Lloyds Banking Group has posted an 11 per cent drop in profits for 2015 after it set aside £4bn for missold payment protection insurance.
The bank has reported a pre-tax profit of £1.6bn, compared with a £1.8bn profit in 2014.
Of Lloyds’ total £4bn PPI provision, £2.1bn was set aside between October and December, after the FCA set out plans to impose a deadline for consumers to bring PPI complaints. Consumers are likely to have at least until spring 2018 to complain.
The government’s stake in Lloyds has fallen to around 9 per cent. Lloyds also incurred a cost of £745m in it sale of TSB to Spanish bank Banco Sabadell. Lloyds was forced to sell off TSB by the EU following the state aid the bank received during the financial crisis.
Lloyds has reduced its total bonus pool by £30m after the bank was fined a record £117m in June over failings in the way it handled PPI complaints.
Chief executive Antonio Horta-Osorio has been handed a total pay package worth £8.8m.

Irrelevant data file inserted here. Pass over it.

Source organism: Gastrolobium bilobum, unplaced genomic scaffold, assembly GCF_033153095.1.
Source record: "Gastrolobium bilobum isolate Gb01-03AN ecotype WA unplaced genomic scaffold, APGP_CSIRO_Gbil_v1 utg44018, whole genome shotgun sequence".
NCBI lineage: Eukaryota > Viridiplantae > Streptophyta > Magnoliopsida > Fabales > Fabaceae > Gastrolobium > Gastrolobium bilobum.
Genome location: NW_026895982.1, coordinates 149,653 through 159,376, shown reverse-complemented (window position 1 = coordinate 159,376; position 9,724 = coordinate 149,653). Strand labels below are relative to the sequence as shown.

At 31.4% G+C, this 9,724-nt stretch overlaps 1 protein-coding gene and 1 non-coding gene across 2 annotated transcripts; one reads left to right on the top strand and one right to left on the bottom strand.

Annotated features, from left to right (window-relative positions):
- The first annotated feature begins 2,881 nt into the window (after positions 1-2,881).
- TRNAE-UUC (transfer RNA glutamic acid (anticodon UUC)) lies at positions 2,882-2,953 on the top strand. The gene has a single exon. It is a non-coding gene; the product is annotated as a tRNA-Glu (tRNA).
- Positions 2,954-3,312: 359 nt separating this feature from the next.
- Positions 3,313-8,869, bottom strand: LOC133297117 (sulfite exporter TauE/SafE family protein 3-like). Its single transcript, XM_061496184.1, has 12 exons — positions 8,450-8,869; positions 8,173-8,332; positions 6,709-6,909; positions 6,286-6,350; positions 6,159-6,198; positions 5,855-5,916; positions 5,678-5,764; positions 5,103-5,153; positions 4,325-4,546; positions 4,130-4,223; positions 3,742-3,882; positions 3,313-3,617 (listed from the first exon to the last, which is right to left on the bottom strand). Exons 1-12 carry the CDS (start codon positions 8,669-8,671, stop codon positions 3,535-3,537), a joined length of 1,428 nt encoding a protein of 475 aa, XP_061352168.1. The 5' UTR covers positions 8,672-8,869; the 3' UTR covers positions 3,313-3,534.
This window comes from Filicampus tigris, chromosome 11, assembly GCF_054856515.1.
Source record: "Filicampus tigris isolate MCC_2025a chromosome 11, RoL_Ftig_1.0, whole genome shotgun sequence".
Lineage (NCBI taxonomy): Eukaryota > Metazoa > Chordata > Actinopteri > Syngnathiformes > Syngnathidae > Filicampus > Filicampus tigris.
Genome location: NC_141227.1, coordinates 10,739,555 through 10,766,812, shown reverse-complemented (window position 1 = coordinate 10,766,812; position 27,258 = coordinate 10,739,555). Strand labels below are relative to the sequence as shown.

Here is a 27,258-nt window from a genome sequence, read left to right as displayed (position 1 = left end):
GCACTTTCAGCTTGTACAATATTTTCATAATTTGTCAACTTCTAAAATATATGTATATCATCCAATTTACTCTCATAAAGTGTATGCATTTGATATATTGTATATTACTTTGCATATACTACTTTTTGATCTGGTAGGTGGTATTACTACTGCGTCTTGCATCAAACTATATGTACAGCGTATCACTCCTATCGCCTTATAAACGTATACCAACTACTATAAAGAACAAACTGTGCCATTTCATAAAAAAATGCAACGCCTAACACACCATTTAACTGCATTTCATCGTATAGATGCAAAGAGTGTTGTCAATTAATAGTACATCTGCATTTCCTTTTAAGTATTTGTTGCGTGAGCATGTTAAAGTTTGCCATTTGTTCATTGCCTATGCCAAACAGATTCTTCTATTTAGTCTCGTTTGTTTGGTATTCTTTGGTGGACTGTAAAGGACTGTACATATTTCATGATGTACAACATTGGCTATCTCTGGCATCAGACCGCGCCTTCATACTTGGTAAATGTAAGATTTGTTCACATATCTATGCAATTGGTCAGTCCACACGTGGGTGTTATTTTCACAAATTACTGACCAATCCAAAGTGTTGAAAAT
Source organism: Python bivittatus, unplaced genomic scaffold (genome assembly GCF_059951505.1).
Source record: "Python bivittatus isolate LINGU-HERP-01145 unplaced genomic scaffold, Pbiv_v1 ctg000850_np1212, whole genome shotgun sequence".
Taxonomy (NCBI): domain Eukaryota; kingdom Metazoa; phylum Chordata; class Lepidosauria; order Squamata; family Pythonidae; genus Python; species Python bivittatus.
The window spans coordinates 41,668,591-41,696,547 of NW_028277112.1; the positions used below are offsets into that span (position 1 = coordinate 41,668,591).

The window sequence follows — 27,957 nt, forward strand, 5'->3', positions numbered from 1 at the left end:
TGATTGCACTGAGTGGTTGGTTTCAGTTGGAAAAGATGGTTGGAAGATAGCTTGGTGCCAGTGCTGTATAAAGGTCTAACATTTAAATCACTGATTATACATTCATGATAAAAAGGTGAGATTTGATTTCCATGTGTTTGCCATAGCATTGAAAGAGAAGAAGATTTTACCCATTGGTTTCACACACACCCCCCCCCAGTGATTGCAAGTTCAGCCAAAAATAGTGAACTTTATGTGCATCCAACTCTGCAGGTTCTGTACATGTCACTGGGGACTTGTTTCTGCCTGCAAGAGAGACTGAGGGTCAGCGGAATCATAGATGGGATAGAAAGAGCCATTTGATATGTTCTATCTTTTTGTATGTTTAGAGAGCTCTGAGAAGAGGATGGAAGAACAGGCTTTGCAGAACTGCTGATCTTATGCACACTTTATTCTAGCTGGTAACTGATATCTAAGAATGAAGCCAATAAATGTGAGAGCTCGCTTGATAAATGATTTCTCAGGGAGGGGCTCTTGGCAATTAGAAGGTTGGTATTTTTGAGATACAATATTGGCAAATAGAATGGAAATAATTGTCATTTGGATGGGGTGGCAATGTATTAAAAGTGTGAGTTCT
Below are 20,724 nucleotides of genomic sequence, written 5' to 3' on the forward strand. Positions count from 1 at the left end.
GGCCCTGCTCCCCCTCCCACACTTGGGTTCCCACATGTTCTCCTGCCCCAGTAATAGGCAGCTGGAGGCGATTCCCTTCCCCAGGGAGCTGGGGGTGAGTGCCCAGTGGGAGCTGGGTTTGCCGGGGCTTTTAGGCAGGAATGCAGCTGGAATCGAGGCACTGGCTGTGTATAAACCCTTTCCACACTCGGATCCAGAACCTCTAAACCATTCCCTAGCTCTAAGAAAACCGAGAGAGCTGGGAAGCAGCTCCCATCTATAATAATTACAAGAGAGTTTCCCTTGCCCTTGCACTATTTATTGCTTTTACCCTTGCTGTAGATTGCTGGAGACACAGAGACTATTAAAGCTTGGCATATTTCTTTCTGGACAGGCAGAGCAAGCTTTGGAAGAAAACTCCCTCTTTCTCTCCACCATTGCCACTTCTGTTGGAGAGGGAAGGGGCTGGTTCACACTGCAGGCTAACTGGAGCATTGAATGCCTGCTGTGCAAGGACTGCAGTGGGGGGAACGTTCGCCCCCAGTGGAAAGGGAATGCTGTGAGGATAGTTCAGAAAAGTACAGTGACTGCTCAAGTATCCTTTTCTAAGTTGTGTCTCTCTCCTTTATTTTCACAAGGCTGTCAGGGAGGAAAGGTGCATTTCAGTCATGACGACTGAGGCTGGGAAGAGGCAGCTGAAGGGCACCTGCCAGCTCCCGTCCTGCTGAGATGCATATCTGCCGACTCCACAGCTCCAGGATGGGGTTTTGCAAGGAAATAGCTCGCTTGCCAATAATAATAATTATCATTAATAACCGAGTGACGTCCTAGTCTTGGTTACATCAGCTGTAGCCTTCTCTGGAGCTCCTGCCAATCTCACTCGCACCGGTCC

He says: “We made a strong start in 2015 to the next phase of our strategy and have delivered a robust financial performance, enabling increased dividend payments.
“We remain confident in our ability to become the best bank for customers and shareholders, while continuing to support the economy and helping Britain prosper.”
Despite a surge in the share price following the results, the price is still short of what the government needs to break even.
Laith Khalaf, senior analyst, at Hargreaves Lansdown, says: “The public sale of Lloyds is still on ice, and while the share price shot up this morning, it’s still around 10 per cent shy of where it needs to be for the government to break even on the bailout.
“It now seems unlikely the deal will resurface again before the Brexit vote, given the market volatility we could see as we approach the referendum date.”